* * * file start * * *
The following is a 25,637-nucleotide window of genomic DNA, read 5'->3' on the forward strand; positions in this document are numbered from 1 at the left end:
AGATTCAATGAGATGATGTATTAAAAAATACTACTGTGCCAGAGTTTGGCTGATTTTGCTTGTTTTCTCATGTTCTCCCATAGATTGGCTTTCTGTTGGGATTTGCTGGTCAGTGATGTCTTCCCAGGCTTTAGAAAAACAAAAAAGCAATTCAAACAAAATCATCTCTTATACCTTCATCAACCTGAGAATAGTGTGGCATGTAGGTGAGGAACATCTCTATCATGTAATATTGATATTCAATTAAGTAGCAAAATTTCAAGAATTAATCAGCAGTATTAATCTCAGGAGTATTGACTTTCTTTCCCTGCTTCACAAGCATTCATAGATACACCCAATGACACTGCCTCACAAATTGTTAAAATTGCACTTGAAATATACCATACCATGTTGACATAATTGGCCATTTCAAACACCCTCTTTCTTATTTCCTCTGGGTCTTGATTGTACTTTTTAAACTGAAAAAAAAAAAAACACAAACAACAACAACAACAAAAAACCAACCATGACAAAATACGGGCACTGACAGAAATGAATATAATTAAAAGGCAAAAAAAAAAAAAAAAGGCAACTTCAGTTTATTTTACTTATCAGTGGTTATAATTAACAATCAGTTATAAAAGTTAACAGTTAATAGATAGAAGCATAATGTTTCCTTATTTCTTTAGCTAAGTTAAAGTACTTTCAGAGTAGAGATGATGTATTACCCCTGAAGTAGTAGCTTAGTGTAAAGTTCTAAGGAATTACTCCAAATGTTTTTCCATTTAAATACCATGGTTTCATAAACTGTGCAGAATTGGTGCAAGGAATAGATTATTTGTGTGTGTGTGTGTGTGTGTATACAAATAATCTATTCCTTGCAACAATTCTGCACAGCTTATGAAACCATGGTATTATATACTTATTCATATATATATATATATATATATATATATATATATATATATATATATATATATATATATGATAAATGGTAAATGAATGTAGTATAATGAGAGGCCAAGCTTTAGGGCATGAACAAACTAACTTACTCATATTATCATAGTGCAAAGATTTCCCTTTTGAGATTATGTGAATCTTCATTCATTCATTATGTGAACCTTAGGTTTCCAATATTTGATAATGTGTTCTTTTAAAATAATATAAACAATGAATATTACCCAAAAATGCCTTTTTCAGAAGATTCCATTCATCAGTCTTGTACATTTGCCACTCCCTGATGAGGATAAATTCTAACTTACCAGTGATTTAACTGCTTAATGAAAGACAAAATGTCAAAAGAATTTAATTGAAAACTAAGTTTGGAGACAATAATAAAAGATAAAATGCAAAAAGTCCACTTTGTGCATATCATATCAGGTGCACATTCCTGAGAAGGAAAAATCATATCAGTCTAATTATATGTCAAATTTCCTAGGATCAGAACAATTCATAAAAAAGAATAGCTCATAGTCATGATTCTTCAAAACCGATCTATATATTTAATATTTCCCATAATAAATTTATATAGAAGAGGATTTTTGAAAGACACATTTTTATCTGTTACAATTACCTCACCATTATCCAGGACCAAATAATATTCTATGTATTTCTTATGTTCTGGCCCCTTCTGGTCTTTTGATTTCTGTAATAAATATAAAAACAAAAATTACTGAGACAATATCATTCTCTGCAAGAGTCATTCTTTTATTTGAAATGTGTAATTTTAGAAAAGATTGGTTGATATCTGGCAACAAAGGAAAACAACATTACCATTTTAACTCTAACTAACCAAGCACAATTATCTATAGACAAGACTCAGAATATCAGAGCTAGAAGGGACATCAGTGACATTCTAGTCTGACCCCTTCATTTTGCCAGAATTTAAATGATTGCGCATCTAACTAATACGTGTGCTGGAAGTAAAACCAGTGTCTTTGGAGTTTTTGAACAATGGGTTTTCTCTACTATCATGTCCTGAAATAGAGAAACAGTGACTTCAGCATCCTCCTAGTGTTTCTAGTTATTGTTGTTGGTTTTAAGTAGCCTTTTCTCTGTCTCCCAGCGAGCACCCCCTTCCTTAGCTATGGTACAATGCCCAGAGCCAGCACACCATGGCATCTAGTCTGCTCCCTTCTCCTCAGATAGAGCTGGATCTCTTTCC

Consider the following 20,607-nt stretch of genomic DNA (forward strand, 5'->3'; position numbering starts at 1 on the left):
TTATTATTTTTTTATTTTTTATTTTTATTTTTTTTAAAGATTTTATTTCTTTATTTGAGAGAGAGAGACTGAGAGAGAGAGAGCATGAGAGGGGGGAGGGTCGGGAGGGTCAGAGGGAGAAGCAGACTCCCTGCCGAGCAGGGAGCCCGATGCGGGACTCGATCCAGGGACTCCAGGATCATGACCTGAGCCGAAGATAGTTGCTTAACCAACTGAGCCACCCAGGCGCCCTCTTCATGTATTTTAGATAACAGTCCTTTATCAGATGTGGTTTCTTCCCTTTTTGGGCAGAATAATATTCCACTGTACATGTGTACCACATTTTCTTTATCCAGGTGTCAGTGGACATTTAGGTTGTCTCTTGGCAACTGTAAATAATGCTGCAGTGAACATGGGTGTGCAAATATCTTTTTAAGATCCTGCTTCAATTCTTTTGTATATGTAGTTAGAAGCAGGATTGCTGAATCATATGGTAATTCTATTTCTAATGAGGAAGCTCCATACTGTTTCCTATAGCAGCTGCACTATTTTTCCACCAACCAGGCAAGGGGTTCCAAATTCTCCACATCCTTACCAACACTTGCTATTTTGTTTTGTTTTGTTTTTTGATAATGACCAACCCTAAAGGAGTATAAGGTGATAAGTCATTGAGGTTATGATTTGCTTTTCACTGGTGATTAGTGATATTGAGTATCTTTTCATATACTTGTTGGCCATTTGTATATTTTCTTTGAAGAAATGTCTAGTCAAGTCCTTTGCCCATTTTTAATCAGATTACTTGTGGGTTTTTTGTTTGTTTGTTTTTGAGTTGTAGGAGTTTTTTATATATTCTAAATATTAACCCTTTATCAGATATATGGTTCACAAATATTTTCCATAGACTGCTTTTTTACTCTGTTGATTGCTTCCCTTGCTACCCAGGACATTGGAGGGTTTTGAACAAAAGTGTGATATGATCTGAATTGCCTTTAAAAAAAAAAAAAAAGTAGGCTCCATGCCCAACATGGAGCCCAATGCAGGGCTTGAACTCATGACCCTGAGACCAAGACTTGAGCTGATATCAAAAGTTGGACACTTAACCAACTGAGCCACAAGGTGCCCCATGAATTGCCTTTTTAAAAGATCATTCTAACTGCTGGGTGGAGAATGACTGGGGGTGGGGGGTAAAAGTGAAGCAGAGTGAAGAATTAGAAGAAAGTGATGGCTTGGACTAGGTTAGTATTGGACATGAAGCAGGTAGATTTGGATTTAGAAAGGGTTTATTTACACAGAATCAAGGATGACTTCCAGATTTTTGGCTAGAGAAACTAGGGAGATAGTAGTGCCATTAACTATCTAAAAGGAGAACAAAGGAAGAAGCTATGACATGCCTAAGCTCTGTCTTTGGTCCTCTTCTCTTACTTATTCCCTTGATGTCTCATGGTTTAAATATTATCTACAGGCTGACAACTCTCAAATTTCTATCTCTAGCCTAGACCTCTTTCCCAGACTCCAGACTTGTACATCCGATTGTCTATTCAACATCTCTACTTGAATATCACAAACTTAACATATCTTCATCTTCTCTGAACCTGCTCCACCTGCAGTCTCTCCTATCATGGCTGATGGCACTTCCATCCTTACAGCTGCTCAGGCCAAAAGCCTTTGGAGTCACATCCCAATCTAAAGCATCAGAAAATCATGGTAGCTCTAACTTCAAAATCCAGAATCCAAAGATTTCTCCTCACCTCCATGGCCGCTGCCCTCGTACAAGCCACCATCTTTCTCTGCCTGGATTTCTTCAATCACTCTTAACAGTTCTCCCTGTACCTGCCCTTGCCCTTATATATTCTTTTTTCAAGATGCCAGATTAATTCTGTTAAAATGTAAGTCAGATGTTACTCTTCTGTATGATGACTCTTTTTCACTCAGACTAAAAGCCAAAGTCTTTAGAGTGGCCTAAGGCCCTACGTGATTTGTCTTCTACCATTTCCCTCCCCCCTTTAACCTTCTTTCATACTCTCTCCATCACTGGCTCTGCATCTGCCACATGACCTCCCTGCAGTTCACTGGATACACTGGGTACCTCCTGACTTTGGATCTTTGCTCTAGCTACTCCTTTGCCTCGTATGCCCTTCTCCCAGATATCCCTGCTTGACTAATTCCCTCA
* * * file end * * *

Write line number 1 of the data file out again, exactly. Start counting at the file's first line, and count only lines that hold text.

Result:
The following is a 25,637-nucleotide window of genomic DNA, read 5'->3' on the forward strand; positions in this document are numbered from 1 at the left end: